Aquino may have even played into China’s hands as the Asian power claimed to the whole world that the Philippines militarized the dispute by sending a “warship,” even though the vessel was a hand-me-down from the US Coast Guard, which no longer had use for it. China, therefore, felt it had the right to retaliate and occupy the shoal.
When BRP Gregorio del Pilar left, Aquino ordered a vessel of our Bureau of Fisheries and Aquatic Resources (BFAR) and two Coast Guard vessels to remain near the entrance to the shoal’s lagoon.
In a casual talk with President Aquino and Executive Secretary Ochoa in his regular visits to Malacanang, Senator Antonio Trillanes 4th claimed he had high-level contacts with the Chinese government. Aquino told him to go to China and talk with his contacts to resolve the standoff. Aquino did not trust his foreign affairs secretary Albert del Rosario, as it was known in Malacañang circles that the former Philippine ambassador to the US was so rabidly anti-Chinese and pro-American.
June 2: After his trip to China to talk with his “contacts” — “of Politburo rank,” he told me — Trillanes told Aquino that the Chinese agreed on a simultaneous withdrawal of the Chinese ships and the Philippine vessels. “PNoy directed me to work on the sequential withdrawal of government ships inside the shoal,” Trillanes wrote in his aide-memoire on the crisis, which was later made available to me.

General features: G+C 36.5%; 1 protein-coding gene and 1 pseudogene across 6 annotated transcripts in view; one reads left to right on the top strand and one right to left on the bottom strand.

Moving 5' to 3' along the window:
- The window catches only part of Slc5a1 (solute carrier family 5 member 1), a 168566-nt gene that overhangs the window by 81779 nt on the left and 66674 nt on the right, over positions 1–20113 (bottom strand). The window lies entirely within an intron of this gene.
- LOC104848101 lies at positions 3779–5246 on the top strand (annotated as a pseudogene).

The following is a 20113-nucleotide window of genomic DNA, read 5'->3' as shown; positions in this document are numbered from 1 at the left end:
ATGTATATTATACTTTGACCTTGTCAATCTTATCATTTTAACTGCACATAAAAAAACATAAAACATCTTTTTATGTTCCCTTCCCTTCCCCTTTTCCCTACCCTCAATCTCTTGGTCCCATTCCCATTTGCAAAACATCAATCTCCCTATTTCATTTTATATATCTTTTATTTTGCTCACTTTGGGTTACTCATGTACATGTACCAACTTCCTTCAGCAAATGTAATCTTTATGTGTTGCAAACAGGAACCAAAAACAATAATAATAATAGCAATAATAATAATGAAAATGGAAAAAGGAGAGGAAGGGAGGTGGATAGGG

June 4: “PNoy called me to inform me that our BFAR vessel has already left the shoal but China reneged on the agreement of simultaneous withdrawal of their ships, so two of them [were]still inside the shoal,” Trillanes wrote.
June 10: Aquino orders the remaining two Coast Guard vessels to leave the area. The Chinese didn’t.
In his aide memoire on his “Backchannel Talks” made available to me, Trillanes put the blame squarely on del Rosario:
“I asked him who agreed with what, since I was just hammering out the details of the sequential withdrawal because the mouth of the shoal was too narrow for a simultaneous withdrawal. The President told me that Sec. del Rosario told him about the agreement reached in Washington,” Trillanes wrote.
“This time I asked PNoy: ‘If the agreement was simultaneous withdrawal, why did we leave first?’ PNoy responded to this effect: “Kaya nga sinabihan ko si Albert kung bakit niya pinalabas yung BFAR na hindi ko nalalaman.” (“That’s why I asked Albert [del Rosario]why he ordered the BFAR vessels to leave without my permission.”)
Since that time no Filipino ship or fishing vessel has been able to enter the shoal, now occupied by CMS vessels and Chinese fishing boats. The Chinese imposed a 15-nautical mile restriction perimeter around the shoal, and prevents any vessel from going into the shoal’s lagoon.
Chinese strategists must have rolled on the ground laughing at Aquino. They brilliantly manipulated Trillanes and their US contacts to fool Aquino that they would withdraw their ships from Scarborough if we did. They didn’t.
US officials have expressed concern that because a geological survey ship has been going around the shoal, China intends to build an artificial island, on which a fully armed garrison could be built there, just like it has done in several shoals and atolls.